Also consider that IAU’s cheaper fees will mean that it will generally outperform its competitor. Though the difference will be slight, there will be a noticeable delta between the two when the time frame is expanded to multiple decades. Note that GLD’s size and trading volume can tweak these numbers a bit, but evidence shows that assets may be headed towards IAU, which could erase this issue in time. IAU slashed its expense ratio in mid 2010, making 2011 its first full trading year at 0.25%. Last year, IAU saw cash inflows of over $2.7 billion, while GLD saw outflows of $372 million, suggesting that long term investors have begun to catch on to the money saving trend between these two ETFs [see also Seven Reasons To Hate Gold As An Investment].

Final Thoughts

As mentioned earlier, GLD is likely the supreme trading instrument for more active investors. The fund offers unmatched liquidity and a strong options market. But when it comes to long term investors, IAU emerges as a clear winner. With a wide range of individuals and analysts predicting gold’s rise to continue through out the years, a number of investors have added exposure to their retirement accounts or at least some kind of long term basket of holdings. For those who have adopted a gold strategy that will stretch over multiple years, consider the money that could be saved with IAU and the difference that a few seemingly insignificant basis points can make [see also The Ultimate Guide To Gold Investing].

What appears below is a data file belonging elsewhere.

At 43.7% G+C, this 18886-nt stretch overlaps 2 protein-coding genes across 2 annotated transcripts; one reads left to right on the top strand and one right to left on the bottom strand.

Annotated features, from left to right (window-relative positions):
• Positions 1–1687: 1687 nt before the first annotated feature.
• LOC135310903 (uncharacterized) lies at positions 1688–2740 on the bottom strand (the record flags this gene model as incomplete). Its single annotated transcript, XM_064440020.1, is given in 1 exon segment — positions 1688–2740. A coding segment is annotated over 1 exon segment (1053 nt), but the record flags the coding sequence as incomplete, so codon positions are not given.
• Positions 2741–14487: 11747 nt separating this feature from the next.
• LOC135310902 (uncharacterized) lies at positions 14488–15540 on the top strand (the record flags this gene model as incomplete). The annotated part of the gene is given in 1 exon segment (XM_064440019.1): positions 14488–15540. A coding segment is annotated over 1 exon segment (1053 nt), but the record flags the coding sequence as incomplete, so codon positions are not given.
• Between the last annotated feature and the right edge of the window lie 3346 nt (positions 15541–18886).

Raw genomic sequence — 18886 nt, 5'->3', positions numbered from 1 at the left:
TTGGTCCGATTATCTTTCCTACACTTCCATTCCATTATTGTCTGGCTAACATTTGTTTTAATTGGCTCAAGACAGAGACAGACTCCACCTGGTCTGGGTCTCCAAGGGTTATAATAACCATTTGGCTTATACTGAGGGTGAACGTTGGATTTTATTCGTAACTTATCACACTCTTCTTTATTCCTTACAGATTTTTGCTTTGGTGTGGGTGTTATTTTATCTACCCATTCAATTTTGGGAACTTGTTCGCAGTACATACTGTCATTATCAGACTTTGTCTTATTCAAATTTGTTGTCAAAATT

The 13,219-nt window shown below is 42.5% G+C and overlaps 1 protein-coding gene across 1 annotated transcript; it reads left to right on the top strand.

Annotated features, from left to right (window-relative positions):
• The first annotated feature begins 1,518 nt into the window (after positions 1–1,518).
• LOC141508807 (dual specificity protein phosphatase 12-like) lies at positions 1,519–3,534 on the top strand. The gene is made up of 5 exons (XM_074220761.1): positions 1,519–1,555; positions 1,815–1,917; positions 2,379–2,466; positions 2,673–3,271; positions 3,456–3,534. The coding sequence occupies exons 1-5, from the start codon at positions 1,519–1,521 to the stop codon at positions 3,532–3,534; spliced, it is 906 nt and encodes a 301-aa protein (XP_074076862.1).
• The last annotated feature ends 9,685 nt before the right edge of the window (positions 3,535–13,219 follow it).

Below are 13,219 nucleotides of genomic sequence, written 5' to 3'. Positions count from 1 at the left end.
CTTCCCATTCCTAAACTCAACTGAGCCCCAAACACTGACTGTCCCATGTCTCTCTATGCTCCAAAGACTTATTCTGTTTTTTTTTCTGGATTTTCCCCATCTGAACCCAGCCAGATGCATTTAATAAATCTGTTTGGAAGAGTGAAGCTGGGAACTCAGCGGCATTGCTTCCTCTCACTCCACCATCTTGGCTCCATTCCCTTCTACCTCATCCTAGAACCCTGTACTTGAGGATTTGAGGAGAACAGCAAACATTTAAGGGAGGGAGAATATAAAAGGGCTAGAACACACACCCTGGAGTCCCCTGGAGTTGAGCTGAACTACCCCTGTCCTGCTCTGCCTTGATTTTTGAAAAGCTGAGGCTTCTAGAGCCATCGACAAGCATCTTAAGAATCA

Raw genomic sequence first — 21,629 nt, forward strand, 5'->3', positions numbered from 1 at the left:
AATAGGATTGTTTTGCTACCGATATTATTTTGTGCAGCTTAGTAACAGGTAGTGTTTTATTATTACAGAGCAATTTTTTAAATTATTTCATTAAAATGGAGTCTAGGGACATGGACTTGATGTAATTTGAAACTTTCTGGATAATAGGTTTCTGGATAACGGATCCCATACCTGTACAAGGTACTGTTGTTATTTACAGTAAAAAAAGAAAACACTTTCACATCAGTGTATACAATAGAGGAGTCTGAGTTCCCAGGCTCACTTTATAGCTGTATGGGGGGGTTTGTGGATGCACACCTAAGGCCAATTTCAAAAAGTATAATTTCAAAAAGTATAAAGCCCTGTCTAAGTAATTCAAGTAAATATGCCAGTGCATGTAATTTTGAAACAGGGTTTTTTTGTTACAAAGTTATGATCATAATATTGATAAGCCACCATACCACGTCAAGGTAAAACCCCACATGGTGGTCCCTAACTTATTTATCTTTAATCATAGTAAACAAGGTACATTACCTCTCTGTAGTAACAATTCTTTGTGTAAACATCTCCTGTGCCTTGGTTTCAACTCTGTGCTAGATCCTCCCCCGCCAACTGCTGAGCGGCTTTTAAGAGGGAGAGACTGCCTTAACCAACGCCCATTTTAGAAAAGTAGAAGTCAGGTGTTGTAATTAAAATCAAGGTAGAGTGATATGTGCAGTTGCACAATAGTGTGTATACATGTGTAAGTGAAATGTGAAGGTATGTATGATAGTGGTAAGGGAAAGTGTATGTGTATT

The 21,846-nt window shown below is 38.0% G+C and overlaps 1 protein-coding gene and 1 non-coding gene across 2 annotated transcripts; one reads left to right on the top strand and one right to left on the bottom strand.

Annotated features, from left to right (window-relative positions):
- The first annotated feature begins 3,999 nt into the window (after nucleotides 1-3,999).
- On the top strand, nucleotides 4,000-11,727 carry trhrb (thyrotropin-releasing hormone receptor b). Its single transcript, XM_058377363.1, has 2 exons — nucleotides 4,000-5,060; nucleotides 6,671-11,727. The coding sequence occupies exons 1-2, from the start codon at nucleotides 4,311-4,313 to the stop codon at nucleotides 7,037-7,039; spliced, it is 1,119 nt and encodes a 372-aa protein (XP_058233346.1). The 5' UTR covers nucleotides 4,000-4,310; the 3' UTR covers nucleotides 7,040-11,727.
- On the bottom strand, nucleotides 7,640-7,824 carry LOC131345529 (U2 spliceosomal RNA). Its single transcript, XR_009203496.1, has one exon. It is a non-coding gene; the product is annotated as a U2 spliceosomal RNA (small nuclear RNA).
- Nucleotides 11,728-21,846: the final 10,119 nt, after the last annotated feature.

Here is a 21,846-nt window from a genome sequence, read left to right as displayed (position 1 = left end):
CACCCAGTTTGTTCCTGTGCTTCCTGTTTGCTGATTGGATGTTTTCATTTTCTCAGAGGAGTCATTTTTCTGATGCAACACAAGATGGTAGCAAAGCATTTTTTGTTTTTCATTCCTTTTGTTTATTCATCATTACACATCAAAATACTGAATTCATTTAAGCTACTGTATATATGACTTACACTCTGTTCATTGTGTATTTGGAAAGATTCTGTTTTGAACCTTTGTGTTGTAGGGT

Related ETFs: iShares Gold Trust (NYSEArca:IAU),  ETFS Physical Swiss Gold Shares (NYSEArca:SGOL), SPDR Gold Trust (NYSEArca:GLD), iShares Silver Trust (NYSEArca:SLV),  Sprott Physical Gold Trust (NYSEArca:PHYS).

Written By Jared Cummans From CommodityHQ  Disclosure: No positions at time of writing.

CommodityHQ offers educational content, analysis, and commentary on global commodity markets. Whether you’re looking to speculate on a short-term jump in crude or establish a long-term allocation to natural resources, CommodityHQ has the information you need.


NYSE:GLD, NYSE:IAU, NYSE:PHYS, NYSE:SGOL


 

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  1. Credibility?
    February 27th, 2012 at 13:55 | #1

    “Instead, this article is dedicated towards long term investors who are seeking to add gold exposure to their portfolio.”

    Why No Investor Should Own The SPDR Gold ETF

    Which is it, then?

  2. February 25th, 2012 at 14:05 | #2

    Good article! I like the liquidity of GLD and SLV but I remember from somewhere that the Trustees of these funds are large bankers—firms like JPMorganChase. If gold is ever confiscated by our government, a la 1933, the banks “too large to fail” would quickly amass huge consumer net worth for pennies on the dollar. Physical gold is nice because it can be hidden in mattresses, etc. Germans have stated to me that they wish they had held onto their gold in the 1930′s instead of pledging it to the Reichsbank.